The system gave me Section X, Row 1, Seats 1 and 2.

I am no longer worried about Iowa Cubs tickets.

More road trip “competition”

Just happened to run across this photo set

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on Flickr: a 2007 baseball road trip that was 10 games in 8 cities in 12 days. Obviously, it wasn’t planned on graph paper by me. I haven’t given the photos my full attention, but it looks like a good trip. I need to take more photos on next week’s trip than I did in 2004 (which will be easier thanks to advances in technology over the past 6 years).

Saturday night’s alright for . . . watching baseball at home?

While I was suffering through the Cubs’ 12-0 drubbing at the hands of the Angels today, I coined a new term: in telling my seatmate, Michelle, how much I appreciate the MLB Network’s Saturday night games, I realized that it really should be called “The Lame of the Week.”

Because it’s true: for years, Stacey and I, boring old married people, sitting at home on Saturday nights, have wished for more baseball to watch. And the MLB Network, in only one of its many gifts to dedicated fans, has come through: now those of us lame enough to prefer watching baseball on Saturday night to, say, going to Excalibur, have that option.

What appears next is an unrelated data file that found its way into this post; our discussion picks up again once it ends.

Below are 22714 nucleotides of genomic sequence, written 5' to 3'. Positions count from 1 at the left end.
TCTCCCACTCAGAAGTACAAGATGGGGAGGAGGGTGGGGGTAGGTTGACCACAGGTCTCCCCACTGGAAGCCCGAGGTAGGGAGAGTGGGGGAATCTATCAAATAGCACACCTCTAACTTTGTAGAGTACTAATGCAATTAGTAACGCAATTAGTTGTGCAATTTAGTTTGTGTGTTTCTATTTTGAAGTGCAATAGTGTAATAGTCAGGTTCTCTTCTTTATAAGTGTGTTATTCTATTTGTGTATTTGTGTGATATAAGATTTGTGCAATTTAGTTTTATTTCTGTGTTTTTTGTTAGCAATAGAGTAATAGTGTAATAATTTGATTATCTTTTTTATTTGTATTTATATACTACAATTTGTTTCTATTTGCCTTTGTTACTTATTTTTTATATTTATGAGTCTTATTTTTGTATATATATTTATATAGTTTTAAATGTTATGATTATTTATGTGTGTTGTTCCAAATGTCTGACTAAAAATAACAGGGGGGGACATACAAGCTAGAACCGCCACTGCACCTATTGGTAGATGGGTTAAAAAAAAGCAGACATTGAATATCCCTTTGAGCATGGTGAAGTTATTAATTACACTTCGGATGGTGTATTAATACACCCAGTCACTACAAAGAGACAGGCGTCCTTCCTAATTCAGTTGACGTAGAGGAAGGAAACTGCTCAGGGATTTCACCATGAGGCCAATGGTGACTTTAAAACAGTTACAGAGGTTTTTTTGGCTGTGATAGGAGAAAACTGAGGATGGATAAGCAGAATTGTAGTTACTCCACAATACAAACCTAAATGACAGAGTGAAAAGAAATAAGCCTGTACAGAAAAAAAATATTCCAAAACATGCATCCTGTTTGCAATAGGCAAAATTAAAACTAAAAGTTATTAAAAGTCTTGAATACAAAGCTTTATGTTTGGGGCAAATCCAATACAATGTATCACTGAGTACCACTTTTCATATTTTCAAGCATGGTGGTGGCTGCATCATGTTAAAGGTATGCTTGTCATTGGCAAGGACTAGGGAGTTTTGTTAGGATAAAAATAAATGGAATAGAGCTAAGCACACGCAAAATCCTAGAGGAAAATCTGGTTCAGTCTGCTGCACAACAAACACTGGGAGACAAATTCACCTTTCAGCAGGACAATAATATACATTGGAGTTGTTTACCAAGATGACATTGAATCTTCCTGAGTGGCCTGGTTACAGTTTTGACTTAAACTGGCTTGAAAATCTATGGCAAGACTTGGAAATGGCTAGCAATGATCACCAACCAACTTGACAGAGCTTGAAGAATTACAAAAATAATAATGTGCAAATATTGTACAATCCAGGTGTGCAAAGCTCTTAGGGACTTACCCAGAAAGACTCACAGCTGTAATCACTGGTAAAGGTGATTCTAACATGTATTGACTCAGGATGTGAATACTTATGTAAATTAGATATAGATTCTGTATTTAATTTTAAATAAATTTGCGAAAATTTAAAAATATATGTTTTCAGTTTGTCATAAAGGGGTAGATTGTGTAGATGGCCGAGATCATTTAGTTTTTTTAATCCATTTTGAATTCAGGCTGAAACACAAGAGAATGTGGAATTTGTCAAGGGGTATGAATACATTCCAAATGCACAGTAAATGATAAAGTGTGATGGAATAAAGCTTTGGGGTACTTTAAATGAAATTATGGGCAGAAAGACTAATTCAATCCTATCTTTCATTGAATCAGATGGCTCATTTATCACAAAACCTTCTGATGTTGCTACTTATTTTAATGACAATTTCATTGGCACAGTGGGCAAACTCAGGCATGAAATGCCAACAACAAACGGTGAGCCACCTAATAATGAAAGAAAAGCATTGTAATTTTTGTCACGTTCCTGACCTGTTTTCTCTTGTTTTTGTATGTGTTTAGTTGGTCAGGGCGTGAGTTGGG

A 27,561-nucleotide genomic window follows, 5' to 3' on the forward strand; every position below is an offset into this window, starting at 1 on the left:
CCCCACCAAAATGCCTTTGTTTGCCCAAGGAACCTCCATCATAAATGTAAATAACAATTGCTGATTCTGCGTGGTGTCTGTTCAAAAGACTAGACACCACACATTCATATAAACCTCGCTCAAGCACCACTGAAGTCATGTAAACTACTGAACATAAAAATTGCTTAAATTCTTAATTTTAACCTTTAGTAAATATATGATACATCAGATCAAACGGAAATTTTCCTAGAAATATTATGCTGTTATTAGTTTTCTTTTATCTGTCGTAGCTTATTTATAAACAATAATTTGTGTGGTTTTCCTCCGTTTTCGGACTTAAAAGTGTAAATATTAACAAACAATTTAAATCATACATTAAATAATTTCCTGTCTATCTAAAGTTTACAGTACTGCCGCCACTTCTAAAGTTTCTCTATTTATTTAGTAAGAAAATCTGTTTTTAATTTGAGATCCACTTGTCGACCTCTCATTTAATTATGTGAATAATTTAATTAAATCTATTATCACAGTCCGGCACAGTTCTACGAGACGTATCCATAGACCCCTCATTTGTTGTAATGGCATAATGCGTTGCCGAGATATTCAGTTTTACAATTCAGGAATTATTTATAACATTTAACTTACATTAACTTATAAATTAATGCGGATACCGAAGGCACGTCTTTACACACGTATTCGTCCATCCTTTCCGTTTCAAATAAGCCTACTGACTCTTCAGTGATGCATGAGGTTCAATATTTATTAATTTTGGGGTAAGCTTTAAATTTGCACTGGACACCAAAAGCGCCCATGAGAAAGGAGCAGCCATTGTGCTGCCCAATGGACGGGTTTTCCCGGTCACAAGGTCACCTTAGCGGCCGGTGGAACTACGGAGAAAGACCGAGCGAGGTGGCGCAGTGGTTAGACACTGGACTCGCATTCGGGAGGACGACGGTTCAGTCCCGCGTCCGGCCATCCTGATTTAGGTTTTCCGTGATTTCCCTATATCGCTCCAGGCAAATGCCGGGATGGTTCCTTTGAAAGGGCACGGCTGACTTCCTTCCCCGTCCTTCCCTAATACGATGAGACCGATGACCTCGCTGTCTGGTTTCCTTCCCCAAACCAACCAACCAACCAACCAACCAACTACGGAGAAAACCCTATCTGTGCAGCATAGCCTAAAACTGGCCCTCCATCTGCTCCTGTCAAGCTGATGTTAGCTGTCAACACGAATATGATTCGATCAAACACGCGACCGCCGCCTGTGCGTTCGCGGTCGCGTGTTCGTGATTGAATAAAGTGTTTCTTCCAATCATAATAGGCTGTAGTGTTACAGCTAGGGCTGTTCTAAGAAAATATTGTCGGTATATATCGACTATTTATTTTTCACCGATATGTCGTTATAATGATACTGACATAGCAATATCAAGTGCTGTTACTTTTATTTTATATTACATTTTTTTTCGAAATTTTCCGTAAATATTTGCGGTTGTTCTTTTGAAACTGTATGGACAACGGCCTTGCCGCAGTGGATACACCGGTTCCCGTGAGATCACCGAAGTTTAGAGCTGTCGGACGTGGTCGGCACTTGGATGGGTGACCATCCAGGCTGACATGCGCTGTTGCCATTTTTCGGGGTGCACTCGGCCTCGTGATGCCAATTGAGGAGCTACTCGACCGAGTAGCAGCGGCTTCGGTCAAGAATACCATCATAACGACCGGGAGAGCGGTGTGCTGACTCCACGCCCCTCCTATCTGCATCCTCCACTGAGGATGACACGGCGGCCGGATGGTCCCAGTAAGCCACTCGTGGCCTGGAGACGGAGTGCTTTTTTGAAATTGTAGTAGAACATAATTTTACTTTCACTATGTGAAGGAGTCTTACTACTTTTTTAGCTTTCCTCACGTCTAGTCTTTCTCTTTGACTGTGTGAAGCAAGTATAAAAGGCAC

And tonight we used it to watch Adam Wainwright dominate the A’s. ‘Twas a good night. Thanks, Lame of the Week.

7 days to go

It’s Saturday morning; a week from now, I’ll be on a plane headed for Chicago to begin my portion of the trip, although the baseball-related program activities then don’t begin for another few days after that.

We’ve got the Twins tickets via StubHub, and I think showing up at the box office will be sufficient for the rest of the games. Actually, I might think about taking a trip to the T-Bones box office when we first get into Kansas City, five days in advance of that game: it being a 4th of July game, I’m worried about the entire population of KCK deciding to go to the game because of the fireworks afterward. They love their institutional firework displays in the Midwest!

Another change from 2004 to 2010. Remember this?

In 2010, I have a GPS. Therefore, it’s not necessary for me to acquire, and bring, maps and travel guides from AAA.

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This would have completely saved the planet if not for the BP disaster. (Speaking of which, my inclination is not to boycott BP on the trip — such a thing hurts independent station owners a lot more than it hurts BP — but not to go out of my way to stop at one. In other words, to treat BP the same as I’m treating every other gas station brand.)

Lady Gaga meets the Mets

Lady Gaga at Citi Field Thursday:

I appreciate the glimpse of the studded black bra from the “Telephone” video, but the rest of the ensemble doesn’t seem particularly outrageous. Plaid shirt, leather jacket, headband, sunglasses? That’s what half the crowd wears at Dodger night games. Where’s the hat shaped like Shea Stadium? Where’s the nose ring with a Mr. Met bobblehead dangling from it?

Actually, I haven’t seen any pictures showing her lower half, so I’ll imagine Ms. Gaga was wearing a skirt made of mini-baseball bats and a pair of cleats with 8-inch metal spikes.